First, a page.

Shrodes, A. & Paré, D. (2022). Advancing equitable education with intersectional approaches in queer theory. Rapid Community Report Series: Anti-racist Approaches in the Learning Sciences. Digital Promise and the International Society of the Learning Sciences.
Alongside queer, intersectional theories, we review queer learning sciences scholarship. We appreciated the opportunity to think through this emerging area of work and hope this piece may be useful for LS teaching and learning.
And we’re grateful to Dr. Suraj Uttamchandani for being a continued thought partner in developing intersectional queer approaches in the learning sciences.
(Above introduction is from Dr. Addie Shrodes original Twitter thread)
Intersectional queer theory is an orienting frame assembling traditions of thought that consider gender and sexuality at the intersection of other identities and structures. We consider intersectional queer theory through scholarship on queer of color critique, queer Indigenous and Two-Spirit theorizing, and queer disability studies. Using these frames, educators and researchers can design and study learning environments that affirm learners across marginalized identities and examine how interlocking power structures (re)produce dominant and subordinate relations.
Paré, D. (2022). Extending “othered” bodies into learning environments: Queer reorientations, virtual reality, and learning about marginalization. In C. Chinn, E. Tan, C. Chan, & Y. Kali (Eds.). Proceedings of the 16th International Conference of the Learning Sciences-ICLS2022, (pp. 543-550). Hiroshima, Japan: International Society of the Learning Sciences.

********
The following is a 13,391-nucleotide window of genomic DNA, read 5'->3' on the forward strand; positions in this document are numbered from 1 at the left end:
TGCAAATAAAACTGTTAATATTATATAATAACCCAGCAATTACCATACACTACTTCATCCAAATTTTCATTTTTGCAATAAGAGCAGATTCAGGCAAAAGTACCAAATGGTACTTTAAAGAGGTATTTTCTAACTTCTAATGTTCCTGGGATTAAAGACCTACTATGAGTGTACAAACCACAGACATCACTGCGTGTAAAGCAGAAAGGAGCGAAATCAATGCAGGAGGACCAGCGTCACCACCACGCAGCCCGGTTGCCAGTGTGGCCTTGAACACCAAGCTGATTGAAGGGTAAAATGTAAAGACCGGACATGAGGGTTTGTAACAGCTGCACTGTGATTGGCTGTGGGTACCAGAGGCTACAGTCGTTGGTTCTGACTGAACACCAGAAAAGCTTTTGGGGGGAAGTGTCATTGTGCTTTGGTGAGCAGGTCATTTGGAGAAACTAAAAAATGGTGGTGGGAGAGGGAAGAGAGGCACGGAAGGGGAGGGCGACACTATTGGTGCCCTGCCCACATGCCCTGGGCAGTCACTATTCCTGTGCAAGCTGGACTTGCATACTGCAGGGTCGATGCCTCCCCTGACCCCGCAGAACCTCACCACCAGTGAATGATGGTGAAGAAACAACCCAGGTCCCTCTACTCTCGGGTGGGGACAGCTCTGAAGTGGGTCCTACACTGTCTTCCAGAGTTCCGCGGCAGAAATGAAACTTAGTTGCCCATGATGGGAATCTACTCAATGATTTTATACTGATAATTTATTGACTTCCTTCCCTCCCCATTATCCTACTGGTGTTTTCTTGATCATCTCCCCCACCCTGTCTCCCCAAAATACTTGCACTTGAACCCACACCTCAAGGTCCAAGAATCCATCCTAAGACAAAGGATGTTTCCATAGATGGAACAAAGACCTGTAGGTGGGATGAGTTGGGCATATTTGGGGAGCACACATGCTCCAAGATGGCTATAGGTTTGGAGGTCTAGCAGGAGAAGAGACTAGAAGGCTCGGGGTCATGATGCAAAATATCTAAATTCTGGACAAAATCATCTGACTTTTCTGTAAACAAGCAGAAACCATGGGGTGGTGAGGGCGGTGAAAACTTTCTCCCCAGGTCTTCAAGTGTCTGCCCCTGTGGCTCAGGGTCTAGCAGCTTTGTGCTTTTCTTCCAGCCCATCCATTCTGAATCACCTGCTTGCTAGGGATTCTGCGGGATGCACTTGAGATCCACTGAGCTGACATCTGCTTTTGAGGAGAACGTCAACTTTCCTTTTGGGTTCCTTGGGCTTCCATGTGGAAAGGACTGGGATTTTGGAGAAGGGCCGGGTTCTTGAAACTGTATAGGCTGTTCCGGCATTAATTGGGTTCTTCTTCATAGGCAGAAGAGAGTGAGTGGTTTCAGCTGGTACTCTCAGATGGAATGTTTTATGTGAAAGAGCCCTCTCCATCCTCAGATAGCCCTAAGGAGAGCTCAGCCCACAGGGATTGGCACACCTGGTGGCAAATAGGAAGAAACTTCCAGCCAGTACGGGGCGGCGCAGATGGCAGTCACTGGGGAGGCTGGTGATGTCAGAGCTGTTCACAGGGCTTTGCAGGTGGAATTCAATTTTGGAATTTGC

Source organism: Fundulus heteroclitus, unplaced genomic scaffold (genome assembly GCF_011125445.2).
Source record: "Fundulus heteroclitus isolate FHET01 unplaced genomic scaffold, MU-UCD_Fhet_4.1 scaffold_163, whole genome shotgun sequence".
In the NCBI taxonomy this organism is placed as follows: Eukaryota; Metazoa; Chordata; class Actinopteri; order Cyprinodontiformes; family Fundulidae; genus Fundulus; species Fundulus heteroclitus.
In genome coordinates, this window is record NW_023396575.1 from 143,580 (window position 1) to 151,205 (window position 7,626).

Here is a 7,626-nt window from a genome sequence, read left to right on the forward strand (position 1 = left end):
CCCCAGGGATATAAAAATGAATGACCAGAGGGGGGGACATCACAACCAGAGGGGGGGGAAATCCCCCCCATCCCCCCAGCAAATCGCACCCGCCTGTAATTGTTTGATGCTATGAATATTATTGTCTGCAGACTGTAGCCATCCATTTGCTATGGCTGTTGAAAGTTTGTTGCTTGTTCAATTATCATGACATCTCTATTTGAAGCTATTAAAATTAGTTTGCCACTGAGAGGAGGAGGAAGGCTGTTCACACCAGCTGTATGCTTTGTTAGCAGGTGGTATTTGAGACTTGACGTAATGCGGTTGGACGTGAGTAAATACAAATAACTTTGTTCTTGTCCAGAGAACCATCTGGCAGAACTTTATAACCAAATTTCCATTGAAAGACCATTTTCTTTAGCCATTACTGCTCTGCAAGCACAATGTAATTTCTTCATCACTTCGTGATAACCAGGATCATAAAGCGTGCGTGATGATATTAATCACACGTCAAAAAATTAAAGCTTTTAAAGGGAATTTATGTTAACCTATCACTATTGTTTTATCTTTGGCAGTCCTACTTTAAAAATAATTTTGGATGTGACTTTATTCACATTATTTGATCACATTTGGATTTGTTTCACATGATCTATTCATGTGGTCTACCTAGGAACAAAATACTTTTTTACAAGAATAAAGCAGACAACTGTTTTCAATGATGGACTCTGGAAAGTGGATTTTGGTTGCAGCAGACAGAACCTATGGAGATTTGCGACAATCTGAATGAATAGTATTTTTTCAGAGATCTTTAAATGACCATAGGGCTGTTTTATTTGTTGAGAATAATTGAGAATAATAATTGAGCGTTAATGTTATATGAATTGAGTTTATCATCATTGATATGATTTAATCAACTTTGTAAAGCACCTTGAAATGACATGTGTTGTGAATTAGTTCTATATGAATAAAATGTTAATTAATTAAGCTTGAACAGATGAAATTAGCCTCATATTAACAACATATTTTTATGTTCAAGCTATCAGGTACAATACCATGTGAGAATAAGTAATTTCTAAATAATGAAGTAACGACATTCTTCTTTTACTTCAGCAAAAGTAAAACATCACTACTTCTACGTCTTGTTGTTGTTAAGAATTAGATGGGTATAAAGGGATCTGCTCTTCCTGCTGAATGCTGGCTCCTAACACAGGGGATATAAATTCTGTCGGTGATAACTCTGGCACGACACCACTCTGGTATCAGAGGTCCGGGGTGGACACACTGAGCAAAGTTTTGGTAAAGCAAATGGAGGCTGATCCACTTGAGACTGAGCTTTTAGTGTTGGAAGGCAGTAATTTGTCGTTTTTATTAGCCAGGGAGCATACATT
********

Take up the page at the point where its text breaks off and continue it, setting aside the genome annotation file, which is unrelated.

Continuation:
I presented this paper at the 2022 International Conference of the Learning Sciences this past June. The conference was going to be in Hiroshima, Japan but had to move online due to Covid travel and large meeting safety precautions. It was the right choice, but I was disappointed to not be travelling to Japan. I enjoyed presenting the paper to my colleagues and look forward to further developing this paper with additional cases.
In this paper, I illustrate how interacting with an immersive, virtual reality (VR) experience designed with queer phenomenological approaches can deepen understandings of gender and sexuality. I show how extending the queer phenomenological concept of reorientations (Ahmed, 2006) with complementary theories of ideological stance-taking (Philip et al., 2017) and emotional configurations (Vea, 2020) can highlight moments of emotional-ideological sense-making practices where learners become reoriented by reflexively negotiating between themselves and “othered” objects and people. I present an interactive, branching narrative told in immersive VR, in which the player uncovers the narrator’s memories of gender and sexuality-based marginalizations in STEM learning environments. I then present illustrative cases from an ongoing design study. Analysis of the VR interactions reveals how participants used the narrative and virtual objects to recognize normative orientations to STEM and reorient toward counter-hegemonic actions and marginalized people.